But that moment in itself has some issues, too. The whole point of Life is Strange 2 is to teach Daniel how to control his powers and behave in society. If the player spent all of their time trying to teach Daniel morality, then what’s he doing destroying a police station? There’s a memorable scene in the first episode, Roads, where Sean has to get food and the player’s options are to buy it, steal it, or beg from someone else’s plate. Though the end result is largely the same (he’s accused of stealing by racist shop owners), the way through that situation feels organic. Now that it’s the last episode and Sean’s done teaching, it’s like he doesn’t matter anymore. He’s seated with the player and told to buckle up as Daniel and other random people make the decisions for most of the episode.
This whole section takes place right before the end of the game. Players get to make a final choice and receive their ending, but the point of all of it is missing. The jail sequence could be cut entirely and the story would not change. It’s as if the writers thought they needed a big set piece to finish the story, like in the original Life is Strange. But without mind-bending time travel to play around with, the idea doesn’t work nearly as well. It’s a messy path to the end. One that could’ve been avoided if they stuck to the tone of the story.
I’m not sure what happened here. There are still moments in Wolves that I like, but I’m conflicted. The good and the bad in this episode can be shoved into two different corners. On the one side exists some of my favorite video game characters in recent memory, and beautiful, poignant sequences that show that not every game has to be about saving the world or surviving a global crisis. Personal, small-scale stories are important, too. But on the other side are segments that make Life is Strange 2 seem like any other video game, where the symbolism is dead-on obvious, and the big bombastic set piece feels like a development constraint rather than an effective way to conclude the story. Maybe I feel some responsibility for Sean and Daniel, but the illusion is broken and no amount of calming, jangly guitar music can change that. It’s a bittersweet ending in more ways than one.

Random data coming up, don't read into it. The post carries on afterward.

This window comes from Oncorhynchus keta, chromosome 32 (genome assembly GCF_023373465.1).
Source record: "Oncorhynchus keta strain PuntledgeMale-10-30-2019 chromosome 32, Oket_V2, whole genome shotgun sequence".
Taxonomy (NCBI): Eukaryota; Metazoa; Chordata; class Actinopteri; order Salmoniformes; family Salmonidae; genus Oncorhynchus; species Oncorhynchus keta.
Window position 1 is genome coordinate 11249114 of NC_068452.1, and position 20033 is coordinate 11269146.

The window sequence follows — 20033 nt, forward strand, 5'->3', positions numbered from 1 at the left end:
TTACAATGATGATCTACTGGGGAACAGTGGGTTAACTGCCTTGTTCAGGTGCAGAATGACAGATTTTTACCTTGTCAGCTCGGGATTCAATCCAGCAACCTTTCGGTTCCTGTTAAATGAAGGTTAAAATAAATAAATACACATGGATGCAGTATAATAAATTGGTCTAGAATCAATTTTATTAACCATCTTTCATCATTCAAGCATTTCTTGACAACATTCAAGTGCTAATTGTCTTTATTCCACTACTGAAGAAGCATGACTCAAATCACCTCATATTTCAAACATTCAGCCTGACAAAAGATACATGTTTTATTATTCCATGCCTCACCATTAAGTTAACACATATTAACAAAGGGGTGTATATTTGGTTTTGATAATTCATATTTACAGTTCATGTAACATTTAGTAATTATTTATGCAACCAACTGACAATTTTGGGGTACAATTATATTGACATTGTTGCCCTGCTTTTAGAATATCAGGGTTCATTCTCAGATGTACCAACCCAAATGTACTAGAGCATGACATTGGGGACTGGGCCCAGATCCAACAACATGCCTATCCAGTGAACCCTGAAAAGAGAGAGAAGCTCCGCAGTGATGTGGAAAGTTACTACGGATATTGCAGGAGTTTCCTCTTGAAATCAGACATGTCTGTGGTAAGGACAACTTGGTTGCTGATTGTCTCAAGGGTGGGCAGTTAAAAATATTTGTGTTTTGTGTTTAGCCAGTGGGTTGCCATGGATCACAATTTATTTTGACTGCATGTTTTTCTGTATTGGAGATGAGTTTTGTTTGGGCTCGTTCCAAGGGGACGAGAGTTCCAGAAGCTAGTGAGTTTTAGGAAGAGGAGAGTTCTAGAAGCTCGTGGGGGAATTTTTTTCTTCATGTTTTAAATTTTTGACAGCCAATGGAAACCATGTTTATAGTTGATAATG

Platform: PS4 | Publisher: Square Enix| Developer: Dontnod Entertainment
Release Date: 12/3/19 | Rating: M for Mature
This review was conducted on a PS4 Pro using a digital download I bought on the Playstation Network as part of the season pass for Life is Strange 2. It’s also available on Xbox One and PC. If you’d like to see reviews of the previous episodes of Life is Strange 2, including The Awesome Adventures of Captain Spirit, you can do so here, here, here, here, and finally here. If you’d like to contact me, you can leave a comment below or email me at dcichocki(at)tiltingwindmillstudios.com. I also have a Twitter!